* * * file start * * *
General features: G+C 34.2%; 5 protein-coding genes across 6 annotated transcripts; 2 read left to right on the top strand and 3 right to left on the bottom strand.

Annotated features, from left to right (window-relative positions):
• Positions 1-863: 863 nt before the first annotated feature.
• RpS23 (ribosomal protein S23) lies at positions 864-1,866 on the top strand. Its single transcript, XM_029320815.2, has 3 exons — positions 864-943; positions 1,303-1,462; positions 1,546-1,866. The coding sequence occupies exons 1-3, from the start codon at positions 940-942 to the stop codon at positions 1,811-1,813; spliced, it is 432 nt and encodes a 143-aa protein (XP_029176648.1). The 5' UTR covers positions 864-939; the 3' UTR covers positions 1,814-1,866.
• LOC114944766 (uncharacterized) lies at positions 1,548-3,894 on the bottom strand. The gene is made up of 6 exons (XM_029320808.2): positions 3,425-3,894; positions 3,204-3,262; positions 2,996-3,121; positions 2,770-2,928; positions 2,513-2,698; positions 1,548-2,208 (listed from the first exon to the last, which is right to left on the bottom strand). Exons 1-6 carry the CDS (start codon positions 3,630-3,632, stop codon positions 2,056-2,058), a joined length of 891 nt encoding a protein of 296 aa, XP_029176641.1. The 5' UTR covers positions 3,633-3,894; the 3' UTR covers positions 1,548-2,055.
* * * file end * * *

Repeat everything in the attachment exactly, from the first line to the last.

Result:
General features: G+C 34.2%; 5 protein-coding genes across 6 annotated transcripts; 2 read left to right on the top strand and 3 right to left on the bottom strand.

Annotated features, from left to right (window-relative positions):
• Positions 1-863: 863 nt before the first annotated feature.
• RpS23 (ribosomal protein S23) lies at positions 864-1,866 on the top strand. Its single transcript, XM_029320815.2, has 3 exons — positions 864-943; positions 1,303-1,462; positions 1,546-1,866. The coding sequence occupies exons 1-3, from the start codon at positions 940-942 to the stop codon at positions 1,811-1,813; spliced, it is 432 nt and encodes a 143-aa protein (XP_029176648.1). The 5' UTR covers positions 864-939; the 3' UTR covers positions 1,814-1,866.
• LOC114944766 (uncharacterized) lies at positions 1,548-3,894 on the bottom strand. The gene is made up of 6 exons (XM_029320808.2): positions 3,425-3,894; positions 3,204-3,262; positions 2,996-3,121; positions 2,770-2,928; positions 2,513-2,698; positions 1,548-2,208 (listed from the first exon to the last, which is right to left on the bottom strand). Exons 1-6 carry the CDS (start codon positions 3,630-3,632, stop codon positions 2,056-2,058), a joined length of 891 nt encoding a protein of 296 aa, XP_029176641.1. The 5' UTR covers positions 3,633-3,894; the 3' UTR covers positions 1,548-2,055.